Modi's views not representative of the Board April 27, 2006

BCCI not against Champions Trophy - Pawar

Cricinfo staff

Sharad Pawar at the launch: 'The ICC finalised the schedule after consultations with us. We had full knowledge of the schedule and we totally agree to it' © ICC

Sharad Pawar, the president of the Indian board, has said that the BCCI was not opposed to either the Champions Trophy or Twenty20 as long as there was a consensus between all the members of the ICC.

"We met and discussed about it. Although we are not favourable [to Twenty20], ultimately if a decision is taken unanimously in ICC, we will respect it," Pawar told PTI after the launch of the Champions Trophy in Delhi.

This softening of stance came after the Indian board had earlier opposed the scheduling of the Champions Trophy in October. "We're not free in October in 2007, 2008 or 2009," Lalit Modi, the BCCI vice-president, had said in January. "We have made our position clear to the ICC many times. If others want to play, they can, but why should we play in October? We've not signed any agreement to play in future editions and we've made our position very clear to the ICC many times."

But Pawar said that Modi's comments, including those that the BCCI could earn more by playing a bilateral series rather than the Champions Trophy, were "his personal view. It is not the view of BCCI.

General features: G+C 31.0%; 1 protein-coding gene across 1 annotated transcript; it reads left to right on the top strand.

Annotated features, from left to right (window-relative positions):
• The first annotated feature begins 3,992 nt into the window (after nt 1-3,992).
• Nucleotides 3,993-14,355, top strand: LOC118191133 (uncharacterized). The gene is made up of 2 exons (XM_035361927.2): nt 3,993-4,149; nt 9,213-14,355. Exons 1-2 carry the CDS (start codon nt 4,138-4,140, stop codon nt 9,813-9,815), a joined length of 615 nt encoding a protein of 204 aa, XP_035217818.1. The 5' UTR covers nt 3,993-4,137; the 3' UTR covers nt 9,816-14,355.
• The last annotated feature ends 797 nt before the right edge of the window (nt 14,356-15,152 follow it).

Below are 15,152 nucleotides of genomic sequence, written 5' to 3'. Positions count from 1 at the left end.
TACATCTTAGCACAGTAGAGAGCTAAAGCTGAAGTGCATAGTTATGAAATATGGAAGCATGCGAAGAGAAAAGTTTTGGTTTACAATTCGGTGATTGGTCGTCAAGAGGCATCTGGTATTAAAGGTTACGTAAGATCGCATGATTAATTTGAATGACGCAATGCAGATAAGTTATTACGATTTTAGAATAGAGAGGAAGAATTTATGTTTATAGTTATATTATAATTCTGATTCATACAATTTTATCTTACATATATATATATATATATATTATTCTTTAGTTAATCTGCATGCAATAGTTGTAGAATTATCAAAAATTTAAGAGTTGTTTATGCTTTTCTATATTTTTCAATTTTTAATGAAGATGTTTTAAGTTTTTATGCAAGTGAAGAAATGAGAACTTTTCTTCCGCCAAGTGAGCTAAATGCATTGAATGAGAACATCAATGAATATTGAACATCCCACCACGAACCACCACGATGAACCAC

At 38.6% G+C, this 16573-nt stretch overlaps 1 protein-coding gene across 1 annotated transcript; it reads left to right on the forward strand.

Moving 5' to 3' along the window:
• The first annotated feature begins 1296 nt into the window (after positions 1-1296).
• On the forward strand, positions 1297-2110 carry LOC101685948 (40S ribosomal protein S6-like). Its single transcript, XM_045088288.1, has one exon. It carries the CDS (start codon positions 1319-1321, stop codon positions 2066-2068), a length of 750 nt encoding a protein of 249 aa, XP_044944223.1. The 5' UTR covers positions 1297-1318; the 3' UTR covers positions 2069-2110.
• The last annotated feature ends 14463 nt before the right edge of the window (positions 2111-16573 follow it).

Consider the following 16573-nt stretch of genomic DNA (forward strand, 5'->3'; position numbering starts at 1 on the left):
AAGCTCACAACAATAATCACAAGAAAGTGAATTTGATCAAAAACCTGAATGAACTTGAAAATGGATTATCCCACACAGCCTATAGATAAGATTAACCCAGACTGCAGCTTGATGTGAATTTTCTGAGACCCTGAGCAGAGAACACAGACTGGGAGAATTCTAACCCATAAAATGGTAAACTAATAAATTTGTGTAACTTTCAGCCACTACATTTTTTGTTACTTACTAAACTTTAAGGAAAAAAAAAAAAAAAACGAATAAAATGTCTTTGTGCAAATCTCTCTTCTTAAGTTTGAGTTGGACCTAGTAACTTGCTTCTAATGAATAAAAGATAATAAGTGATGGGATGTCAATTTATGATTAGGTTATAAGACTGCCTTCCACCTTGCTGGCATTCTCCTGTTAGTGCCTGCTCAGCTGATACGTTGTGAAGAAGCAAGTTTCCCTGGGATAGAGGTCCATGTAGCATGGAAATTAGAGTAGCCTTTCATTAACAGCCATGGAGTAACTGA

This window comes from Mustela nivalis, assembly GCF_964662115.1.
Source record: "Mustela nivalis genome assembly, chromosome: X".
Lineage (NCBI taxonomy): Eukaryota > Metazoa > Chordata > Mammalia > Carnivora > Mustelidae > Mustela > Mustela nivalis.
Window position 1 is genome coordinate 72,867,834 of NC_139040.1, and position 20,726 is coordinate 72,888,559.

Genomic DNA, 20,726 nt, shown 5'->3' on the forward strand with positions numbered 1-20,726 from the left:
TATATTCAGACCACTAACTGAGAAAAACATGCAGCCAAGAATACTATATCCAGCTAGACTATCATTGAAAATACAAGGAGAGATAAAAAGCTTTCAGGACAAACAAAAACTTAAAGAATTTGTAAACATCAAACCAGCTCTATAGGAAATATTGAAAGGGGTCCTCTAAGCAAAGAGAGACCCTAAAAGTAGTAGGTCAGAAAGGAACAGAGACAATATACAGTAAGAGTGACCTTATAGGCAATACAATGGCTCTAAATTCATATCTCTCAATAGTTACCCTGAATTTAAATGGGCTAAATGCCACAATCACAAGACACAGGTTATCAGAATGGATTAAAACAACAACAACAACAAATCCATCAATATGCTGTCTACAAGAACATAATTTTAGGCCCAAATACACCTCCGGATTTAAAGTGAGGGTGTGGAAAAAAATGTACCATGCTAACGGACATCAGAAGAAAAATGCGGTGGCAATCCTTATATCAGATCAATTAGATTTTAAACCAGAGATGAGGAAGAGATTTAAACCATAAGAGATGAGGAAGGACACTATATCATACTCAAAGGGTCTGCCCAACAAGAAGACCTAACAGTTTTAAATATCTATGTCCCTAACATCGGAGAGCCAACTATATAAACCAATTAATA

"The ICC finalised the schedule after consultations with us. We had full knowledge of the schedule and we totally agree to it," said Pawar. "It is a very important event for world cricket and we are looking forward to work in partnership with ICC to deliver an exceptional tournament."

Pawar's comments came three days before the ICC announce the hosts for the 2011 World Cup for which Asia have placed a bid. "Our claim is a rightful one. Our proposal is not about India alone," said Pawar. "To see matches being held in more countries would mean more participation, we hope to get this opportunity."

However, Eshan Mani, the ICC president, did not speculate on who would win the bid. "Asia is important for World Cup and ICC," said Mani. "We made an important decision in Sydney recently that every third World Cup would be held in Asia. It is not something I can speculate on. We have to ensure a level playing field for all. We remain neutral. India is an important member. But ultimately it is a decision which is to be made by the [ICC] board which requires support of seven countries."

Asia last hosted a World Cup in 1996 after which the tournament has been held in England and South Africa and will be held for the first time in the West Indies in 2007.